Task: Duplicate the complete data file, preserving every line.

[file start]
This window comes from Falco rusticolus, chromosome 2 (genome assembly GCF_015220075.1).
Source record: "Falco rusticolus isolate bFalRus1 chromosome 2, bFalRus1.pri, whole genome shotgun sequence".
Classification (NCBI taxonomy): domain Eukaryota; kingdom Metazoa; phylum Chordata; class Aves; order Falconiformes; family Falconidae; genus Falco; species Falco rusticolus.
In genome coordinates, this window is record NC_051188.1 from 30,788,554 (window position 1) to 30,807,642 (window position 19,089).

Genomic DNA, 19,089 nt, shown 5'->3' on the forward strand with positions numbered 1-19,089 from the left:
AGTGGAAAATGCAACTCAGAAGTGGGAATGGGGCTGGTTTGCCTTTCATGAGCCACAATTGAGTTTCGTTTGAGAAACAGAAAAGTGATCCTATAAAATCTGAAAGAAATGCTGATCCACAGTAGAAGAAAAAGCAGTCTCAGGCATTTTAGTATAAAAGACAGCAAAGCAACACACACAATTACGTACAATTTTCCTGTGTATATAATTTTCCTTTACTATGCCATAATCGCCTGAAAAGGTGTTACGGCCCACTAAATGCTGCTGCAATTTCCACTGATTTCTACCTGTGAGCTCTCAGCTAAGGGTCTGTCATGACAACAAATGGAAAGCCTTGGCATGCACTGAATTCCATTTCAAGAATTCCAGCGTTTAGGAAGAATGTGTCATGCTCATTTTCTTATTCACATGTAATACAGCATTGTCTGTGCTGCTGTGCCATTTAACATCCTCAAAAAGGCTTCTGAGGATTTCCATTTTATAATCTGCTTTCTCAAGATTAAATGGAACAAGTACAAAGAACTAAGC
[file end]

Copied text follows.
This window comes from Falco rusticolus, chromosome 2 (genome assembly GCF_015220075.1).
Source record: "Falco rusticolus isolate bFalRus1 chromosome 2, bFalRus1.pri, whole genome shotgun sequence".
Classification (NCBI taxonomy): domain Eukaryota; kingdom Metazoa; phylum Chordata; class Aves; order Falconiformes; family Falconidae; genus Falco; species Falco rusticolus.
In genome coordinates, this window is record NC_051188.1 from 30,788,554 (window position 1) to 30,807,642 (window position 19,089).

Genomic DNA, 19,089 nt, shown 5'->3' on the forward strand with positions numbered 1-19,089 from the left:
AGTGGAAAATGCAACTCAGAAGTGGGAATGGGGCTGGTTTGCCTTTCATGAGCCACAATTGAGTTTCGTTTGAGAAACAGAAAAGTGATCCTATAAAATCTGAAAGAAATGCTGATCCACAGTAGAAGAAAAAGCAGTCTCAGGCATTTTAGTATAAAAGACAGCAAAGCAACACACACAATTACGTACAATTTTCCTGTGTATATAATTTTCCTTTACTATGCCATAATCGCCTGAAAAGGTGTTACGGCCCACTAAATGCTGCTGCAATTTCCACTGATTTCTACCTGTGAGCTCTCAGCTAAGGGTCTGTCATGACAACAAATGGAAAGCCTTGGCATGCACTGAATTCCATTTCAAGAATTCCAGCGTTTAGGAAGAATGTGTCATGCTCATTTTCTTATTCACATGTAATACAGCATTGTCTGTGCTGCTGTGCCATTTAACATCCTCAAAAAGGCTTCTGAGGATTTCCATTTTATAATCTGCTTTCTCAAGATTAAATGGAACAAGTACAAAGAACTAAGC